Your task is not to seek for love, but merely to seek and find all the barriers within yourself that you have built against it.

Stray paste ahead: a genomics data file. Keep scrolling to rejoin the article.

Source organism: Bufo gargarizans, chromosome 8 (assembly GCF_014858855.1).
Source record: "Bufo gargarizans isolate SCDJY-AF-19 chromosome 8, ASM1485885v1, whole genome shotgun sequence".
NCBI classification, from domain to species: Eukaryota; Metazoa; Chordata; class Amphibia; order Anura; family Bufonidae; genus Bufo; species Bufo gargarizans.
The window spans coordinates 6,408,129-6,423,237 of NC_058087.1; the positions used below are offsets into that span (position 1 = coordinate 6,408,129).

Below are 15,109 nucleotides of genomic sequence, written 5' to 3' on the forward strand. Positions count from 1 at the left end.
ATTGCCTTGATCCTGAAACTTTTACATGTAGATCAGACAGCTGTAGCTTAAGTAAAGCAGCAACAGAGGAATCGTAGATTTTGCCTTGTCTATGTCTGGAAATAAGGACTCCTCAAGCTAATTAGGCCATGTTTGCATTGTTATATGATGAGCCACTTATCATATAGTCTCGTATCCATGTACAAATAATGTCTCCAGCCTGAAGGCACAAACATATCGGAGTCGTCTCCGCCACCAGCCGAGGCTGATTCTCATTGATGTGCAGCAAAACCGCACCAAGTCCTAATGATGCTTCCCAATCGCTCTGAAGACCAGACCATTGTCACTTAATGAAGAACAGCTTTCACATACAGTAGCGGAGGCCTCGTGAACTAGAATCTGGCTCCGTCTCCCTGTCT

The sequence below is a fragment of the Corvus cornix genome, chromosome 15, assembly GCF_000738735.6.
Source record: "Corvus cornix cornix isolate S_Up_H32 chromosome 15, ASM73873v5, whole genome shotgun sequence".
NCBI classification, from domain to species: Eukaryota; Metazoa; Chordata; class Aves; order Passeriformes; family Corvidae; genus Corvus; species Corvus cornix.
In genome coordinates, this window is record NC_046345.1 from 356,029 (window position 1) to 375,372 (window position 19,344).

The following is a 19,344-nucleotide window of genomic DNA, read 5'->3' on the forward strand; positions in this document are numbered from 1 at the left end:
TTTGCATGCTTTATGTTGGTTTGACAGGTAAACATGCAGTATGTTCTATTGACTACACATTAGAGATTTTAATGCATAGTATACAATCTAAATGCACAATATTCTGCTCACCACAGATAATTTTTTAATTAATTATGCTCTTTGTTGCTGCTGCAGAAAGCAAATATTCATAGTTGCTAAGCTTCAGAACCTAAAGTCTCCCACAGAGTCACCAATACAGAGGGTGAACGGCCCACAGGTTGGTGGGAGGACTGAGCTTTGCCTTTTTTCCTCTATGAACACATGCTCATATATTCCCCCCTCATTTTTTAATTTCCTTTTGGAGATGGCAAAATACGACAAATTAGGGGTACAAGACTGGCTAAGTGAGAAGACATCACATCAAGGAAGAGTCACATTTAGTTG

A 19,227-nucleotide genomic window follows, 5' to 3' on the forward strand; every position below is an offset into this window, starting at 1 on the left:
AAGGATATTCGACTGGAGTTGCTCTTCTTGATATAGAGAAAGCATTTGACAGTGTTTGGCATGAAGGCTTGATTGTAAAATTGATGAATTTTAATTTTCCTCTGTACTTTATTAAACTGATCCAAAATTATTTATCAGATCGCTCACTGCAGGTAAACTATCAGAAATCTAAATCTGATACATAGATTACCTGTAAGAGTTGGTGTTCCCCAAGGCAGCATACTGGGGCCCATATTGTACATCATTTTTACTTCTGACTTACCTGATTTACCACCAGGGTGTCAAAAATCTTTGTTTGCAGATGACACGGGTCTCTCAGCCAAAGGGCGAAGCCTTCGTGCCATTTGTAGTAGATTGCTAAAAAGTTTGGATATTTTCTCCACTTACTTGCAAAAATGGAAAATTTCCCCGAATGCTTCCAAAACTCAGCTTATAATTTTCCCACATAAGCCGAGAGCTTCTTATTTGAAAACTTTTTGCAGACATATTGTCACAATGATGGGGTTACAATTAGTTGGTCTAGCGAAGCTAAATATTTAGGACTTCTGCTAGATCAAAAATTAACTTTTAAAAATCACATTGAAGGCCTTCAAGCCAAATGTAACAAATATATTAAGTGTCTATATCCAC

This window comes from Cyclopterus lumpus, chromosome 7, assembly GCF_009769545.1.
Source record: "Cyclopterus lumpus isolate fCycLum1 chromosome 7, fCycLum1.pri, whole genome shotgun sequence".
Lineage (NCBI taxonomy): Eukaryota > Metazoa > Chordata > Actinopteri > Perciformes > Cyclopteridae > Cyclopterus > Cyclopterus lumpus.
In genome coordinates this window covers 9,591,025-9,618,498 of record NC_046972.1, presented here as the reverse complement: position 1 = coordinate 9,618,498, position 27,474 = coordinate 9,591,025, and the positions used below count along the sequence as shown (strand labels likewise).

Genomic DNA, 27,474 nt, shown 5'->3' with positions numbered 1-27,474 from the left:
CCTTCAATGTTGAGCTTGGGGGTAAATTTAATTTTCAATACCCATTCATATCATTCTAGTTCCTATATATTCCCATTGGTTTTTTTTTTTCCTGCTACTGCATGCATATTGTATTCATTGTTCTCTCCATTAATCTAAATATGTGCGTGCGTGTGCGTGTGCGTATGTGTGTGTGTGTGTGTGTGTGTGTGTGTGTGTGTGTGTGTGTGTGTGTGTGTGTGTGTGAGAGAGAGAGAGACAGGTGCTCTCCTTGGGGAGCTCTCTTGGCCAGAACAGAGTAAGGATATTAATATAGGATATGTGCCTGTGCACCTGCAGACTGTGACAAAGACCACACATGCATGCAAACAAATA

Addictions often act as a surrogate if the natural process of attachment and love is not properly in place. If we have had to unknowingly build emotional protection around our vulnerable selves during childhood, addictions will often arise to make up for this deficit as we mature and develop. So recovery must act as a process through which we learn to navigate healthy loving. This can take some time and may need to take a back seat to the initial process of finding our way to abstinence. But if our addictions did play this role, then removing them makes it all the more vital that we address and correct this deficit. The emotional irony, or course, is that while our addictions attempt to solve this problem, they simultaneously keep us further locked away from healthy loving. Addictions, themselves, keep us from being able to participate properly in the relationships around us, and certainly impede our ability to create newer, healthier ones. But, luckily, learning to remove the barriers keeping us from love—including our addictions themselves—actually makes the underlying need for their existence obsolete.